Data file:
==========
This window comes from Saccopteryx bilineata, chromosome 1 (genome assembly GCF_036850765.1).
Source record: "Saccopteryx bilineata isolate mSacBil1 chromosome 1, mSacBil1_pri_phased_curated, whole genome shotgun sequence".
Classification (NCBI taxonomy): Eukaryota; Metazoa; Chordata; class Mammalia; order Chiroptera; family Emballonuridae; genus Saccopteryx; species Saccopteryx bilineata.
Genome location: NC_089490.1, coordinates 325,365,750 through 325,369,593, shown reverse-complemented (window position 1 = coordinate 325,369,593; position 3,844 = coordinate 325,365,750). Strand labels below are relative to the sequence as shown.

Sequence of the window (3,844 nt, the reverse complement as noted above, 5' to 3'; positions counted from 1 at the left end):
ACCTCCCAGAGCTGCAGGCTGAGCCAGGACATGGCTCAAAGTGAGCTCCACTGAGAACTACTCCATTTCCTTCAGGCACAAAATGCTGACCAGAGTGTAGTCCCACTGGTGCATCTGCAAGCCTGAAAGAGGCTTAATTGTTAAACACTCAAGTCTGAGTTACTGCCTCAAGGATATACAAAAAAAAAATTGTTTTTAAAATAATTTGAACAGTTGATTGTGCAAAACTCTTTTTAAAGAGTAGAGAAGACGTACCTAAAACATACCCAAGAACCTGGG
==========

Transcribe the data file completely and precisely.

This window comes from Saccopteryx bilineata, chromosome 1 (genome assembly GCF_036850765.1).
Source record: "Saccopteryx bilineata isolate mSacBil1 chromosome 1, mSacBil1_pri_phased_curated, whole genome shotgun sequence".
Classification (NCBI taxonomy): Eukaryota; Metazoa; Chordata; class Mammalia; order Chiroptera; family Emballonuridae; genus Saccopteryx; species Saccopteryx bilineata.
Genome location: NC_089490.1, coordinates 325,365,750 through 325,369,593, shown reverse-complemented (window position 1 = coordinate 325,369,593; position 3,844 = coordinate 325,365,750). Strand labels below are relative to the sequence as shown.

Sequence of the window (3,844 nt, the reverse complement as noted above, 5' to 3'; positions counted from 1 at the left end):
ACCTCCCAGAGCTGCAGGCTGAGCCAGGACATGGCTCAAAGTGAGCTCCACTGAGAACTACTCCATTTCCTTCAGGCACAAAATGCTGACCAGAGTGTAGTCCCACTGGTGCATCTGCAAGCCTGAAAGAGGCTTAATTGTTAAACACTCAAGTCTGAGTTACTGCCTCAAGGATATACAAAAAAAAAATTGTTTTTAAAATAATTTGAACAGTTGATTGTGCAAAACTCTTTTTAAAGAGTAGAGAAGACGTACCTAAAACATACCCAAGAACCTGGG